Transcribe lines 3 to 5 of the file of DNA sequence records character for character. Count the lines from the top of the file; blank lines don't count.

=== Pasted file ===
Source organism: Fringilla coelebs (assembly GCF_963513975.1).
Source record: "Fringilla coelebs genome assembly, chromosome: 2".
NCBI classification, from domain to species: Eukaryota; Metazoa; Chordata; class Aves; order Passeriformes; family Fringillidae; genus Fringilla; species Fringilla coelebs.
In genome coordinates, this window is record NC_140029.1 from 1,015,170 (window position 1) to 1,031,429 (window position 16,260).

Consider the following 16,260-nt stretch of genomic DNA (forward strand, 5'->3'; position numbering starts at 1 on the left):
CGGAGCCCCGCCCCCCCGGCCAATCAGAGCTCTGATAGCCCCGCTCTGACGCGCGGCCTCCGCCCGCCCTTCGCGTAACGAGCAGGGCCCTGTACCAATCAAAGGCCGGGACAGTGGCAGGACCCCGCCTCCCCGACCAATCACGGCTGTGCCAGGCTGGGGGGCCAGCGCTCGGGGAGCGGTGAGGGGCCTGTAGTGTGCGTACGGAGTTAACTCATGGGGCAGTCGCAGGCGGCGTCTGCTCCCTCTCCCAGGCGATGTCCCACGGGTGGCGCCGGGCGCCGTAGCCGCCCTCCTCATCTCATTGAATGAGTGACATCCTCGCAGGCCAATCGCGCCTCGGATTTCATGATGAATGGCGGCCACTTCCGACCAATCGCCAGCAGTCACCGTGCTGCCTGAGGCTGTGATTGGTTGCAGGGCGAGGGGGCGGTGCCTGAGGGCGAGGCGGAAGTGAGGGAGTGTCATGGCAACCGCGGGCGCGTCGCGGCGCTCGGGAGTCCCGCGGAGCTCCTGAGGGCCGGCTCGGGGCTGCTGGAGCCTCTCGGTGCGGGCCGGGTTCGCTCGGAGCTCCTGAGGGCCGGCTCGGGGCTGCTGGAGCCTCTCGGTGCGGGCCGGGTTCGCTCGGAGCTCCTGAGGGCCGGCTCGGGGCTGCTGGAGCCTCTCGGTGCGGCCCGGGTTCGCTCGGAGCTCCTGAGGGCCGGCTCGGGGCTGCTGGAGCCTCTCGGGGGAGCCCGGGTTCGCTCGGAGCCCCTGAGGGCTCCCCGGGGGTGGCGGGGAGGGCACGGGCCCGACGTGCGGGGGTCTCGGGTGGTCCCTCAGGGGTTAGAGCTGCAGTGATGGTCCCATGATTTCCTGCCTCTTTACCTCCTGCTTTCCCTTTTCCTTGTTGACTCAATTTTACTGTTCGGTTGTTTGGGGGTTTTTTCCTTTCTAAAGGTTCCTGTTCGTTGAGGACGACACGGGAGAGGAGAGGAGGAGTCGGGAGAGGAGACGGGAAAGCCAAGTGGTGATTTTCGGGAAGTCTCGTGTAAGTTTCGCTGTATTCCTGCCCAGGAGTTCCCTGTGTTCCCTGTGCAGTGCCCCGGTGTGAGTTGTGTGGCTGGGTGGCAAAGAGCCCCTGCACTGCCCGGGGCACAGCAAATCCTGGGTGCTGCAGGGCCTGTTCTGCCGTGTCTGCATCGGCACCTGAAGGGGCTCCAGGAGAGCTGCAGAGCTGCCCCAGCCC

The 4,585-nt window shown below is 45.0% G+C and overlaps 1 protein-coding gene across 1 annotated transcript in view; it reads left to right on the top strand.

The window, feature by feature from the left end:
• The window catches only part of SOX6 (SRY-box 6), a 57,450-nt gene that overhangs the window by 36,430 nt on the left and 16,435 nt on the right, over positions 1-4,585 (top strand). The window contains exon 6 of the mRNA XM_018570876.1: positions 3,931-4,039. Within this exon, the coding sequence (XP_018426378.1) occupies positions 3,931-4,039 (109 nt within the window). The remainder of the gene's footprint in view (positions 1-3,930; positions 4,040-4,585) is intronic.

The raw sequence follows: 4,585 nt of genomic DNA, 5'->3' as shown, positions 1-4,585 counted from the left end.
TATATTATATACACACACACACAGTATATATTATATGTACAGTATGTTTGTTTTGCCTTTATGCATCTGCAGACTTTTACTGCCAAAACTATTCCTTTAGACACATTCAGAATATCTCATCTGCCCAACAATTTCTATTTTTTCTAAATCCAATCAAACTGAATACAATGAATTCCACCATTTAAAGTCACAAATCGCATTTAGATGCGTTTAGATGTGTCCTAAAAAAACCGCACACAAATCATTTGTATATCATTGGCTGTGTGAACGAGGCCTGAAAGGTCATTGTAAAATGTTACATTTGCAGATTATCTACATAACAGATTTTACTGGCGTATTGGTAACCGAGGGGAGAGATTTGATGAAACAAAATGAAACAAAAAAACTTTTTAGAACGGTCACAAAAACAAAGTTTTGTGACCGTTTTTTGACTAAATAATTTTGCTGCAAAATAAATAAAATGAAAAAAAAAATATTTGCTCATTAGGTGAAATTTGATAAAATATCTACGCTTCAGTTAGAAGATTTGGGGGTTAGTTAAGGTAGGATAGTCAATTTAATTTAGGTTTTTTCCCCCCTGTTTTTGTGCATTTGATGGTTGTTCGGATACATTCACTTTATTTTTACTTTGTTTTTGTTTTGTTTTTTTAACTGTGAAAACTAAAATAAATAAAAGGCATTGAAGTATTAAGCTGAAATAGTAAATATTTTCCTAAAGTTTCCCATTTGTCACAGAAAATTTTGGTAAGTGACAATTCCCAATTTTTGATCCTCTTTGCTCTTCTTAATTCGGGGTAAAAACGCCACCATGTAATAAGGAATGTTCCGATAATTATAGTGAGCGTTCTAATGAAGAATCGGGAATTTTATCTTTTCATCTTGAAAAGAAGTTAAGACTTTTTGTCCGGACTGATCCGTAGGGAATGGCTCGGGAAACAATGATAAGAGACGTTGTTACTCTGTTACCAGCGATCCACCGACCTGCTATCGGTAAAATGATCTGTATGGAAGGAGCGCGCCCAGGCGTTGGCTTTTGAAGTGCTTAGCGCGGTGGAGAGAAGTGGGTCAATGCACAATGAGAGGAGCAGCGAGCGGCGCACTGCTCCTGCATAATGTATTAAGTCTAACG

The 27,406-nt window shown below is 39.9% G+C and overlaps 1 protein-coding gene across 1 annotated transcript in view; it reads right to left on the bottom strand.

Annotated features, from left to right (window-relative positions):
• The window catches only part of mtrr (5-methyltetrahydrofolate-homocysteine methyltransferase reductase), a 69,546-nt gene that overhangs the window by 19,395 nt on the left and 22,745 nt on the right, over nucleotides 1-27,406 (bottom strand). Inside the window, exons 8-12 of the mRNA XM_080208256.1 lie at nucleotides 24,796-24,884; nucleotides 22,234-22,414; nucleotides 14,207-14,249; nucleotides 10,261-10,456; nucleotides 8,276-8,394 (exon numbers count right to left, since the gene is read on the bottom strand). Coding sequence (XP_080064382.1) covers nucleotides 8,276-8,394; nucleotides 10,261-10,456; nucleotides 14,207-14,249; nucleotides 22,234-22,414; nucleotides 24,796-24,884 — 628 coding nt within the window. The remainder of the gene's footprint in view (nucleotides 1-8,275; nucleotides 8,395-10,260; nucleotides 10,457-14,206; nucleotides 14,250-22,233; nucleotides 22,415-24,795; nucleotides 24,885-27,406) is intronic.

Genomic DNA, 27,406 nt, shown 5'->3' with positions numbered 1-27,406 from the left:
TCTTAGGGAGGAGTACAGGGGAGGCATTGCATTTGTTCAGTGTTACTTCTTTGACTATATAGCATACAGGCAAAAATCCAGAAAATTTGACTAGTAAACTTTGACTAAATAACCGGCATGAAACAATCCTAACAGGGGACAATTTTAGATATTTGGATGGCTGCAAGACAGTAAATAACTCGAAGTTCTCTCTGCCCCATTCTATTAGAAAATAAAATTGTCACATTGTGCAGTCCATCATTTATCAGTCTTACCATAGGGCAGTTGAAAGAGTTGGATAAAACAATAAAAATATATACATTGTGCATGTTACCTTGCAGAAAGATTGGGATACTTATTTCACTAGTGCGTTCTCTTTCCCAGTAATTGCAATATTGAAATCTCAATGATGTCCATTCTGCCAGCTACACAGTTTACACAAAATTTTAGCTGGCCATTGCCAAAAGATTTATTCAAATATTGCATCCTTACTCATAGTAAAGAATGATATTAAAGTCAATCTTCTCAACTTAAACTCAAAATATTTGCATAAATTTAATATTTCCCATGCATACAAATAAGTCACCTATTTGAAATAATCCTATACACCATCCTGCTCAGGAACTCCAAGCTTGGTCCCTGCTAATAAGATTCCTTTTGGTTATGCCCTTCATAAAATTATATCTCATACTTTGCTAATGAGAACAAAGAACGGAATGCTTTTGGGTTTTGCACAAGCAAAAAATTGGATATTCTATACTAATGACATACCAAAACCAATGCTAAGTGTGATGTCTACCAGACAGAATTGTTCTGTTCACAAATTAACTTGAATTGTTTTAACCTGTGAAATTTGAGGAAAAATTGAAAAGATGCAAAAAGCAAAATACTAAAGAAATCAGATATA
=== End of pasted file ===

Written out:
NCBI classification, from domain to species: Eukaryota; Metazoa; Chordata; class Aves; order Passeriformes; family Fringillidae; genus Fringilla; species Fringilla coelebs.
In genome coordinates, this window is record NC_140029.1 from 1,015,170 (window position 1) to 1,031,429 (window position 16,260).

Consider the following 16,260-nt stretch of genomic DNA (forward strand, 5'->3'; position numbering starts at 1 on the left):